Are retailers getting too political with voter registration campaigns?
Ahead of the midterm elections, a coalition of 137 companies — including Walmart, Gap, Abercrombie & Fitch and Dick’s Sporting Goods — last week launched the Time to Vote campaign, a “nonpartisan effort led by CEOs, aimed at increasing voter participation.”
A press release noted that the U.S. has one of the lowest voter participation rates among developed nations, as low as 36 percent in the 2014 general election.
Levi’s kicked off a TV campaign last Tuesday on the National Voter Registration Day around the effort.
Participating companies also committed to offering paid time off, a day without meetings and resources for mail-in ballots and early voting to help their employees vote.
Walmart created a website, walmartcommunityvotes.com, that encourages consumers to learn about local candidates and poll details. Walmart said in a statement to Footwear News, “As every election matters, we’re empowering our associates and customers with voting information to more easily exercise this great privilege and responsibility.”
Corporate America has enjoyed a booming stock market and healthy economy in the time since President Trump was elected. But some have questioned how “nonpartisan” the effort can be in today’s politically-charged climate. The Time to Vote initiative was started by Patagonia, which has sued the Trump administration over planned reductions to Utah national monuments.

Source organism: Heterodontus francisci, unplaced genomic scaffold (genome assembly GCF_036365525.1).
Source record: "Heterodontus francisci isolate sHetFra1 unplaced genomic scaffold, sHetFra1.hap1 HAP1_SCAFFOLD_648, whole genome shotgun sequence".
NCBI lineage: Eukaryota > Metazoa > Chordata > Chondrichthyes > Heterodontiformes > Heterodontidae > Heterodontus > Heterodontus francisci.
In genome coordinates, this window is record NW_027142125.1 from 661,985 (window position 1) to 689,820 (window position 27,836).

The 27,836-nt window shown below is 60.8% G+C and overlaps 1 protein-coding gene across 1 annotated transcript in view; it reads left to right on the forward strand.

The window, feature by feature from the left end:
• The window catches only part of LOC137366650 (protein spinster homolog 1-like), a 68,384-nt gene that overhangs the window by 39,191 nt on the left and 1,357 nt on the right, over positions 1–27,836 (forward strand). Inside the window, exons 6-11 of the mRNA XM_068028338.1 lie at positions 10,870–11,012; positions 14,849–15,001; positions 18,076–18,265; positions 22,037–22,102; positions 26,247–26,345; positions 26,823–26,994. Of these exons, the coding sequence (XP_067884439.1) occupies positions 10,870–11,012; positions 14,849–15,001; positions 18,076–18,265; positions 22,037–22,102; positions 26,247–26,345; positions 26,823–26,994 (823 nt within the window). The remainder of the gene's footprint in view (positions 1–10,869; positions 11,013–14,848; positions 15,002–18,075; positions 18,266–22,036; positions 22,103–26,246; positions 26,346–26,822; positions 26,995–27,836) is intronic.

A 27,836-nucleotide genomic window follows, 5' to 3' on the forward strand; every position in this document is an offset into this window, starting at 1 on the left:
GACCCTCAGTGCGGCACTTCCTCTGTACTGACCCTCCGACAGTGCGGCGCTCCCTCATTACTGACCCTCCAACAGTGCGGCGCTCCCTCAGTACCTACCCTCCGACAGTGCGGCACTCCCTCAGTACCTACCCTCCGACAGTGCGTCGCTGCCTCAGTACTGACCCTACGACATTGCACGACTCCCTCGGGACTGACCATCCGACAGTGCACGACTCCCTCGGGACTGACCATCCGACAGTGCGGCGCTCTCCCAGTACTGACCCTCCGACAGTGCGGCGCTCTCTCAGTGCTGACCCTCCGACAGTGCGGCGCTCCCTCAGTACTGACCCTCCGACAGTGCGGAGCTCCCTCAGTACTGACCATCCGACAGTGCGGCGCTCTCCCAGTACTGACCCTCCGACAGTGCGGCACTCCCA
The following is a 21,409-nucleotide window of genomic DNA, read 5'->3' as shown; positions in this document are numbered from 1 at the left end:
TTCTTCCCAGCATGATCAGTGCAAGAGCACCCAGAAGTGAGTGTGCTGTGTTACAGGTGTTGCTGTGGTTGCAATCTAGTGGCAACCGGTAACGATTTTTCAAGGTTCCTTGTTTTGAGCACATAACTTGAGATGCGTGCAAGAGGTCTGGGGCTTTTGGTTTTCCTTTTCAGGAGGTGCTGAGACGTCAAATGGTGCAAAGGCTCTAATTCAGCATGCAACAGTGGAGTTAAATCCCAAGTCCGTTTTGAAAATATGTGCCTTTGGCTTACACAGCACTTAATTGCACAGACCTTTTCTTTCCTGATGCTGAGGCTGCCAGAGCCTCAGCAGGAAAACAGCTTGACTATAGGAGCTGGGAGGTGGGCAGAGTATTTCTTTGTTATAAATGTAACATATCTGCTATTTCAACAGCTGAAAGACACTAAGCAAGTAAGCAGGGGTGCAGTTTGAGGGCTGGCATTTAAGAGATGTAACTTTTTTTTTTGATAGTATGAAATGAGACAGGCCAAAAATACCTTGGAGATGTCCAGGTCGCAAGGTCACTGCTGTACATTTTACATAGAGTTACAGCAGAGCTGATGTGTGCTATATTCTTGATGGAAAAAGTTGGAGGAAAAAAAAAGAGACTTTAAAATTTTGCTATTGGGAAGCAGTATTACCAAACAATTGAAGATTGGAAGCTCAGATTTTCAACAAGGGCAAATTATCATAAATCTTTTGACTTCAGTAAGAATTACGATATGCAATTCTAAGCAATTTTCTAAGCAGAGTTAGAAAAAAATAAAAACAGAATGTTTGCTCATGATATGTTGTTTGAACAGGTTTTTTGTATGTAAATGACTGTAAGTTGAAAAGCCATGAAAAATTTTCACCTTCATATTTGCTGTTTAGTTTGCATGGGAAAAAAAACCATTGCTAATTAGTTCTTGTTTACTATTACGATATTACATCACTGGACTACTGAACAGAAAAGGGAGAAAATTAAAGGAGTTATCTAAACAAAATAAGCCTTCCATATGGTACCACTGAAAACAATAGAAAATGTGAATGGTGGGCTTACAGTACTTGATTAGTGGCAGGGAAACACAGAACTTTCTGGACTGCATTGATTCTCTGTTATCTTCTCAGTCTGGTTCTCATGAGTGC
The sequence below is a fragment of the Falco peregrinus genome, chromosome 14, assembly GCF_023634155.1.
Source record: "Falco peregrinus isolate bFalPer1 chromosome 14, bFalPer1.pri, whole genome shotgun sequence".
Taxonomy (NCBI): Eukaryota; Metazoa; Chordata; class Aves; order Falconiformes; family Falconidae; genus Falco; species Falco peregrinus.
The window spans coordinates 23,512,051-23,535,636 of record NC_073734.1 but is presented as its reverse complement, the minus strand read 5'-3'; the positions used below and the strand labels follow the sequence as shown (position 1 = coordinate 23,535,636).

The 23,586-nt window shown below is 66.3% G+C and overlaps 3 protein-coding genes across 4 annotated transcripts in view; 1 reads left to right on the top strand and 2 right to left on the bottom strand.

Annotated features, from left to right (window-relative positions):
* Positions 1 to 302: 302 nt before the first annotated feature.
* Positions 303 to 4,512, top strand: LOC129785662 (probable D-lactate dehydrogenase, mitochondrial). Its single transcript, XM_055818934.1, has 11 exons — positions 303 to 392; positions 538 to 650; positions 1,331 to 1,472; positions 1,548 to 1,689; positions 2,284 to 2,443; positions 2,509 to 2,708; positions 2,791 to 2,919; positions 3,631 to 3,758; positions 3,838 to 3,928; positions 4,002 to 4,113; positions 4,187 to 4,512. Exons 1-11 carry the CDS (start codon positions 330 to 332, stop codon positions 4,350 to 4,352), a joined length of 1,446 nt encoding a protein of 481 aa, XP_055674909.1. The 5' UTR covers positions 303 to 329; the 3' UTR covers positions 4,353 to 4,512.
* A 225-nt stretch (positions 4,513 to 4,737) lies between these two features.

Other participating CEOs have spoken out against other hot-button issues such as exiting the Paris climate agreement, revamped immigration policies and gun control.
Walmart CEO, Doug McMillon criticized President Trump after the 2017 Charlottesville rally, and the discounter joined many in opposing tariffs on imports from China.
Yet, some participants such as Southwest Airlines have stayed out of the political fray. The coalition asserts the effort is similar to past get-out-the-vote campaigns such as MTV’s Rock the Vote in the nineties.
“We’ve voiced disagreement on policy issues in Democratic and Republican administrations,” Patagonia CEO Rose Marcario told The New York Times. “This is about recognizing that a vibrant democracy relies on engaged citizens voting, and that business can play a vital role by removing barriers.”
DISCUSSION QUESTIONS: Will get-out-the-vote campaigns generally be seen as non-partisan to consumers in today’s political climate? What advice would you have for retailers interested in participating in such campaigns?